Freshwater whitefish are found mainly in the relatively cool waters throughout the northern parts of the Northern Hemisphere: in Finland, Sweden and Estonia, and on rare occasions they have been found in Norway, Denmark, Germany, Poland and Russia. This means that most of you probably haven’t even heard of this small and tasty fish. Very much like the Baltic herring, which when eaten with a mash made of potatoes and celeriac is a very tasty dish, but in my opinion the freshwater whitefish is superior.
Small freshwater whitefish and small herrings are more enjoyable to eat compared to their bigger cousins. Even as an experienced fish eater I still want to remove those little needles before I eat. Smaller ones you can eat just like that, bite and swallow – the bones are so tiny and smooth that you don’t even notice them.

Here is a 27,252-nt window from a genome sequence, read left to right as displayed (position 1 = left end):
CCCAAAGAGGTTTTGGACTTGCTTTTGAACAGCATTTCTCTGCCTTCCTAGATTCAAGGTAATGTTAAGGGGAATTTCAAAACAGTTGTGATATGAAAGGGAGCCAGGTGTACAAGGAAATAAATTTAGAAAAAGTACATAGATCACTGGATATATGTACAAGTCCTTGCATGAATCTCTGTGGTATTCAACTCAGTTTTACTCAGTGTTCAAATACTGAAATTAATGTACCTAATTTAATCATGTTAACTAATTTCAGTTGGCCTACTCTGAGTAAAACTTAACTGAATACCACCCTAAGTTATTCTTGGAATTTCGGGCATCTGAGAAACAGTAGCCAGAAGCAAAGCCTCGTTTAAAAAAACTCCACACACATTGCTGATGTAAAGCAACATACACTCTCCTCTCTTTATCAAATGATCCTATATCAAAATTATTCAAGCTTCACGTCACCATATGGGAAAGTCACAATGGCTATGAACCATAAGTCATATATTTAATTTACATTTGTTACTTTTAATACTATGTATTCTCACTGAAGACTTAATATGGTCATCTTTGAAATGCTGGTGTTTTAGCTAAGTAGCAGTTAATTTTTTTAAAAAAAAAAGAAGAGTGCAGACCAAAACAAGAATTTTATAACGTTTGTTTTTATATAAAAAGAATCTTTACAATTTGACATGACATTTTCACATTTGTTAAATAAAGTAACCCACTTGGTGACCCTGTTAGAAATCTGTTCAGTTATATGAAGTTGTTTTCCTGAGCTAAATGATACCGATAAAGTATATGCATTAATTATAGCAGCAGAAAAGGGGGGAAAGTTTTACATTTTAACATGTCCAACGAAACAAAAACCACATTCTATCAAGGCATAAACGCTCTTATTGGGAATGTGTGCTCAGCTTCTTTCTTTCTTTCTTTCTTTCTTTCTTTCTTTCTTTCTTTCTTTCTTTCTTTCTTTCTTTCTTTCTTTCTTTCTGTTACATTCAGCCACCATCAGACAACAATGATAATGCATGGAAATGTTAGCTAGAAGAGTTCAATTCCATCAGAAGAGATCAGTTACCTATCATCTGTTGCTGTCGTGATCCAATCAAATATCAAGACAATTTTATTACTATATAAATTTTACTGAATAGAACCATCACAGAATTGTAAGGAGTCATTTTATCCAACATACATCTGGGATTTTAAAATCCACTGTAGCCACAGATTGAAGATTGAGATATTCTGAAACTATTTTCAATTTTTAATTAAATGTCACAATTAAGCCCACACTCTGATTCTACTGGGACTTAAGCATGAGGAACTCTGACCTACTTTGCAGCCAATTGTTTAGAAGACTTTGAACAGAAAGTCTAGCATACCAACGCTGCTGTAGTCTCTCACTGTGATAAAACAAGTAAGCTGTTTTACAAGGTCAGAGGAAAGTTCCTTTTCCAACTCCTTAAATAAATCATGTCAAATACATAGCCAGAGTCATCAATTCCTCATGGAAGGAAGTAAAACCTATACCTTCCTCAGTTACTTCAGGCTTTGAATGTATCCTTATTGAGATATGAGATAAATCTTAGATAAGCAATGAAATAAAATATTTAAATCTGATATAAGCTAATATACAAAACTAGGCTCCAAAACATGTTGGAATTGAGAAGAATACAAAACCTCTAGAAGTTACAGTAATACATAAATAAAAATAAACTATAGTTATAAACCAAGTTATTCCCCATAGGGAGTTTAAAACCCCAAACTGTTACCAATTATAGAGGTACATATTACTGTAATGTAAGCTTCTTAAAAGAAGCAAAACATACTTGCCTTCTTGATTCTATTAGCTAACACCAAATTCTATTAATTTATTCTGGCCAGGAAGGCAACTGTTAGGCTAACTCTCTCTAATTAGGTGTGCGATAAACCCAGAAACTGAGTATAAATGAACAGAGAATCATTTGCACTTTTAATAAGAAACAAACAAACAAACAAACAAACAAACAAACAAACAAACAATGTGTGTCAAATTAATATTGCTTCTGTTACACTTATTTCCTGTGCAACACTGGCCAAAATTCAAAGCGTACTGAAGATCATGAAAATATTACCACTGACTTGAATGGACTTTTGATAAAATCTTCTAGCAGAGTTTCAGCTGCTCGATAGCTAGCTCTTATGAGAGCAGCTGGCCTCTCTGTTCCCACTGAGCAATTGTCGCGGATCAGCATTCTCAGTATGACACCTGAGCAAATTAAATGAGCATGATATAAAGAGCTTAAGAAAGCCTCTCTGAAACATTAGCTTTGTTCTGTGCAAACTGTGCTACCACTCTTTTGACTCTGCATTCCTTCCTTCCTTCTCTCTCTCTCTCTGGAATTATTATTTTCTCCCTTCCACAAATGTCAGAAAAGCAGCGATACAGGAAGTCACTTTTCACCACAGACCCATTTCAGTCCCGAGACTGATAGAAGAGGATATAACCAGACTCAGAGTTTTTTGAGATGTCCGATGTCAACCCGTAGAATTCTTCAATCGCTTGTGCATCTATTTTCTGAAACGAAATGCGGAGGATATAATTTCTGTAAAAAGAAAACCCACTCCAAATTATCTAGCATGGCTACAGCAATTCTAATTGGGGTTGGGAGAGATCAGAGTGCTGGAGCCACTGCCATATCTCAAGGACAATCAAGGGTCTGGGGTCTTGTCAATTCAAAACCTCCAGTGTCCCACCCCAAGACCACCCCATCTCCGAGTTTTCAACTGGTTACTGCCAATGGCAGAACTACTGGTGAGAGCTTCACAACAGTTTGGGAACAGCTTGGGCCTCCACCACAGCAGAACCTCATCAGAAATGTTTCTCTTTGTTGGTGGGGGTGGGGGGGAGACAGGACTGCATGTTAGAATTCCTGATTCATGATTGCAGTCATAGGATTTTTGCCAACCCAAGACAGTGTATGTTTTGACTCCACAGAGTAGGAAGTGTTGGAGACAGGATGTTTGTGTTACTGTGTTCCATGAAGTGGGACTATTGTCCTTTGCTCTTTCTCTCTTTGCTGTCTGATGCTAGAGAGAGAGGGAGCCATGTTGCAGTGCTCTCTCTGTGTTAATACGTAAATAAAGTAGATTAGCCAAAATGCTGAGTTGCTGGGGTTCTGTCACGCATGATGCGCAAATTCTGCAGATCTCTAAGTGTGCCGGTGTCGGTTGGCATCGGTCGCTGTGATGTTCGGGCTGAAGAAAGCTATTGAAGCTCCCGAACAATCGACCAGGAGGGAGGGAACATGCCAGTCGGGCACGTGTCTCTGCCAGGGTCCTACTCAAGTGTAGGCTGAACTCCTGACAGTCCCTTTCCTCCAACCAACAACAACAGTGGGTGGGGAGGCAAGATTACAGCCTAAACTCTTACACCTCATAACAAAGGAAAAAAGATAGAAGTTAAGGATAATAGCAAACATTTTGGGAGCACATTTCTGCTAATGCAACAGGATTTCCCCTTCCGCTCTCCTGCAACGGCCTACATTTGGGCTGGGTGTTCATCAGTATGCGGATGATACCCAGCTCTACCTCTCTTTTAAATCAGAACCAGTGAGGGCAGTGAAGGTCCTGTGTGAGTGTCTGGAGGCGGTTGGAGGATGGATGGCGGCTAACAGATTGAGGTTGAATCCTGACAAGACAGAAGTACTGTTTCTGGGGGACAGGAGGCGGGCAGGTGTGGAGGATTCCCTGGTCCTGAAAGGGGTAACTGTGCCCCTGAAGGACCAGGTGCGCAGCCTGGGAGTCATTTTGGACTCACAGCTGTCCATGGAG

Some time ago I happened to read an article concerning the size of freshwater whitefish. They are getting smaller, which foreshadows the decrease of the population, meaning that finding lovely small whitefish in the store is now a mixed blessing.
Little fish are also quite easy to gut: cut the head off, put your finger in, open the little belly and clean away the innards. However, some people can’t stand this kind of disgusting work and they are better off buying their fish already gutted.
Obs! If you have to bread the fish with gluten free flours, rice flour and buckwheat flour mixture gives the best result.
A mash made of potatoes and celeriac is an excellent choice for side dish for this fish. Celeriac isn’t very strongly aromatic and when cooked the taste gets even smoother.
Tags: baked fish freshwater whitefish